Reduced dental anxiety among children with internet-based CBT

[PRESS RELEASE 2018-01-23] Researchers at Karolinska Institutet in Sweden have developed an accessible therapy for children and adolescents suffering from dental phobia. The study, published in the Journal of Medical Internet Research, shows that guided internet-based CBT is highly effective in reducing anxiety and increasing the ability to deal with dental treatment. One year later, half of the children were completely free of their phobia.

Dental anxiety often begins in childhood or adolescence, and can develop into a phobia with avoidance, strong negative feelings and thoughts aimed at dental care. Avoidance of dental care often leads to poor oral health, untreated caries or other dental problems.

Cognitive behavioural therapy (CBT) is an effective treatment for most forms of specific phobia. However, with regard to children and adolescents with dental phobia, there are organisational, financial and geographic obstacles to providing such therapy. Researchers in this study have therefore developed an internet-based CBT treatment that they have tested in an open, uncontrolled study of 18 patients between the ages of 8 and 15.

During the study, participants used an internet platform to obtain weekly online guidance from a psychologist via a chat system. Treatment continued for 12 weeks and included texts, animations and dental-related video clips. The treatment also included an exercise package with a dental mirror, probe, local anaesthetic and cannula delivered to the home of the child/parent(s) with detailed instructions for the exercises. Through therapy and guidance from the psychologist, the home-based exercises were linked to real exposure and training visits to dental clinics around Sweden.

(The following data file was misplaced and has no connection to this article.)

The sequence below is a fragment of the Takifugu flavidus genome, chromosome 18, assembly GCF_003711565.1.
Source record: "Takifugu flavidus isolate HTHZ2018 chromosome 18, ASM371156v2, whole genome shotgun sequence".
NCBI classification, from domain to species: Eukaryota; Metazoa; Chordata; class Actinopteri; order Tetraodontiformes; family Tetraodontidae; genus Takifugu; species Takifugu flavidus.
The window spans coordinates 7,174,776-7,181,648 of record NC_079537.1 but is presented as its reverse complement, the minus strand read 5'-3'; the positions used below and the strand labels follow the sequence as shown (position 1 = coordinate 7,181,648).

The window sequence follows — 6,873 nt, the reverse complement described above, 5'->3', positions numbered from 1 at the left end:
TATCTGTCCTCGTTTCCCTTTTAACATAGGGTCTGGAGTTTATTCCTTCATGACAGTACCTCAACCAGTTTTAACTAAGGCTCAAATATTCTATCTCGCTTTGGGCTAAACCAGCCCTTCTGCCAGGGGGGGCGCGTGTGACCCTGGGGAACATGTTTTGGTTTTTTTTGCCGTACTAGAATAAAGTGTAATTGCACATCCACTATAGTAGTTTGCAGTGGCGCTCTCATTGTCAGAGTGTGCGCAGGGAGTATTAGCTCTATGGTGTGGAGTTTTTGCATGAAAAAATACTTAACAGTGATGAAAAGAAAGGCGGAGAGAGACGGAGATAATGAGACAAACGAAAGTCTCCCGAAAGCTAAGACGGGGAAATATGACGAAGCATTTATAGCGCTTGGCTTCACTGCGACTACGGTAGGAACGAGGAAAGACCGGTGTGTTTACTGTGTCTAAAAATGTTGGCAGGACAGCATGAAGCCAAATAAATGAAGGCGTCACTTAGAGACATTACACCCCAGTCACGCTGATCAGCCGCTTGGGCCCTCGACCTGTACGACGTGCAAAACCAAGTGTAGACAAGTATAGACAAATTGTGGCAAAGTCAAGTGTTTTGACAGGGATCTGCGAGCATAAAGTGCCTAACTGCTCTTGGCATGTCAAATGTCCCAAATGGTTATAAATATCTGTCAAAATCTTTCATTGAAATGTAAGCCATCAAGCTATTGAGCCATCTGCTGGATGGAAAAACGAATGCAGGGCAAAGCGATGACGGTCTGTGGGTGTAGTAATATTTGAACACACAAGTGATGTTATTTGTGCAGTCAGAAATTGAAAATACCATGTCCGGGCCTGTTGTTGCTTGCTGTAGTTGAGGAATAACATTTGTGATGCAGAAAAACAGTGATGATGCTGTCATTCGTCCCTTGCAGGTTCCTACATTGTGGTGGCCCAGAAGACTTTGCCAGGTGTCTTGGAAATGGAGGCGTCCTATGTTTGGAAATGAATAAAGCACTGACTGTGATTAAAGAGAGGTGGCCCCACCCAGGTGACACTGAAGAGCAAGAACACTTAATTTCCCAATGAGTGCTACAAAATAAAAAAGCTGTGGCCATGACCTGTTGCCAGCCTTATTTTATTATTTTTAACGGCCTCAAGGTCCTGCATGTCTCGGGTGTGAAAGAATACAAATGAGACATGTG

The results show a statistically and clinically-significant increase in the children’s ability to manage dental treatment. The internet-based CBT also increased children’s and parents self-efficacy, led to fewer negative thoughts and reduced anxiety aimed at dental treatment. At a one-year follow up, 53 per cent of the children were completely free of their dental phobia.

“Even though we expected positive effects from the therapy, it was still surprising to see the scope of improvement and the strong effects of the therapy among the patients, given that they did not have a single physical meeting with the psychologist,” explains Shervin Shahnavaz at Karolinska Institutet’s Department of Dental Medicine who is the researcher behind the development of the therapy.

The researchers now hope to be able to repeat the results in an ongoing randomised controlled trial.

“Internet-based CBT for dental phobia in children and adolescents may be an efficient form of therapy with the potential to increase access to effective treatment,” says Dr Shahnavaz.

The study is the result of a collaboration with Stockholm County Council’s unit for internet psychiatry. The research project was supported with grants from SOF; board of dental research at Karolinska Institutet and Stockholm County Council and the Mayflower Charity Foundation for children. 

Publication: Shahnavaz S, Hedman-Lagerlöf E, Hasselblad T, Reuterskiöld L, Kaldo V, Dahllöf G. ”Internet-Based Cognitive Behavioral Therapy for Children and Adolescents With Dental Anxiety: Open Trial. J Med Internet Res 2018;20(1):e12, online 22 January 2018, doi:10.2196/jmir.7803

For further information, please contact:
Shervin Shahnavaz, PhD, researcher
Department of Dental Medicine, Karolinska Institutet
Mobile: +46 (0)72 250 4064
Email: shervin.shahnavaz@ki.se

Karolinska Institutet is one of the world’s leading medical universities. Its vision is to significantly contribute to the improvement of human health. Karolinska Institutet accounts for the single largest share of all academic medical research conducted in Sweden and offers the country’s broadest range of education in medicine and health sciences. The Nobel Assembly at Karolinska Institutet selects the Nobel laureates in Physiology or Medicine.

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